As Britain goes to the polls, the Belgians are turning to randomly-chosen representatives. Could they do any better?by Eliane Glaser / November 11, 2019 / Leave a comment
As the institutions of western liberal democracy crumble, could a remedy be emerging in a sliver of east Belgium? Take the train from Brussels, and the medieval cities of Leuven and Liege give way to maize fields and forested hills. After nearly two hours, you arrive at Eupen, the capital of Belgium’s German-speaking community. A picturesque church graces the main square, pavements are lined with bistro tables, and cyclists negotiate the cobbled streets. Even the traffic islands are prettified by quaint tableaux of rustic wagons and hay bales.
This quiet, sedate and fairly prosperous provincial town seems an unlikely host for radical democratic innovation. In Belgium’s mind-boggling political system, which has overlaying territorial and language-based federal elements, the German-speaking community has its own government, with devolved powers comparable to Scotland or Wales. With a population of 76,000 (fewer than the Isle of Man), Ostbelgien is Europe’s smallest federal entity, but it has a real parliament whose remit includes education, culture, energy and social care. And from next year, everyday folk chosen by chance will have the opportunity to shape policy alongside the elected MPs—in the first permanent citizens’ assembly in the world.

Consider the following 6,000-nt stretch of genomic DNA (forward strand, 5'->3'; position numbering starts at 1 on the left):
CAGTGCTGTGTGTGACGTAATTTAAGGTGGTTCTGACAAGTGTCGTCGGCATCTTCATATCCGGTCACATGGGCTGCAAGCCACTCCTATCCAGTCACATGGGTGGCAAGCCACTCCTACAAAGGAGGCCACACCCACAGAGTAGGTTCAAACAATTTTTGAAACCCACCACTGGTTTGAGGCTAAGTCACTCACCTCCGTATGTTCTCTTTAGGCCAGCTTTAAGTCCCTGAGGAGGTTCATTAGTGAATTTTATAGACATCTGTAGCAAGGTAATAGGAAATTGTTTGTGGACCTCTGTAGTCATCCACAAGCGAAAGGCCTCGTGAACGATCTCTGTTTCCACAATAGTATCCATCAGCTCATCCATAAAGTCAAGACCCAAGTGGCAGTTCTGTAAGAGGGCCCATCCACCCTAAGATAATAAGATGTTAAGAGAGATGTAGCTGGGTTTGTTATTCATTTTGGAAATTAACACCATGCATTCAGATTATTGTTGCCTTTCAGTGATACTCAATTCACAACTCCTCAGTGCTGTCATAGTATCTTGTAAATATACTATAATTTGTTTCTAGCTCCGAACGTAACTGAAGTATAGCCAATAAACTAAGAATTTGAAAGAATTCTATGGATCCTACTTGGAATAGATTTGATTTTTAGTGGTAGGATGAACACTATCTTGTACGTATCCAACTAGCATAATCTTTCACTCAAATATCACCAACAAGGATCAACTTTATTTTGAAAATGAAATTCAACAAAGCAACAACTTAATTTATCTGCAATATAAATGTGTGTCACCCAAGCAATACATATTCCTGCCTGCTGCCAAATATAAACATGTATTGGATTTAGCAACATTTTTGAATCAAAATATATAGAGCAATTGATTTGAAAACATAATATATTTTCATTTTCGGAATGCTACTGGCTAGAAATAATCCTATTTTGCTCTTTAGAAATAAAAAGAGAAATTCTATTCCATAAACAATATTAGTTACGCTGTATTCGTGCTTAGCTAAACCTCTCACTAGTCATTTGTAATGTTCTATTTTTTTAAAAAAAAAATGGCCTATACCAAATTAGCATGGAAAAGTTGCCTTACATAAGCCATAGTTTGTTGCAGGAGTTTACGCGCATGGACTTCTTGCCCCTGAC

Citizens’ assemblies (or citizens’ juries) vary in form, but the basic principle is always to task randomly-selected members of the public to thrash out political issues, often with the help of experts or moderators. They’ve become steadily more fashionable over some years, but the Belgian experiment offers a twist in that it builds them into the structures of governance. But on a long view, even government by citizens selected by chance is nothing new. Its advocates critique parliamentary democracy as outmoded because it hasn’t changed since the 18th century—but then happily hark back to ancient Athens (see “the original democracy” overleaf) as the true pioneer of “sortition.”
Back in the 1990s, British reformers proposed replacing the House of Lords with citizens chosen by lot, and before long New Labour was toying with putting a bunch of ordinary people in a room together to come up with “what works” policies: recall Tony Blair’s “Big Conversation.” If that venture looked like a post-Iraq distraction from a prime minister who’d run out of his own ideas, more recently, a citizens’ assembly in Ireland has achieved…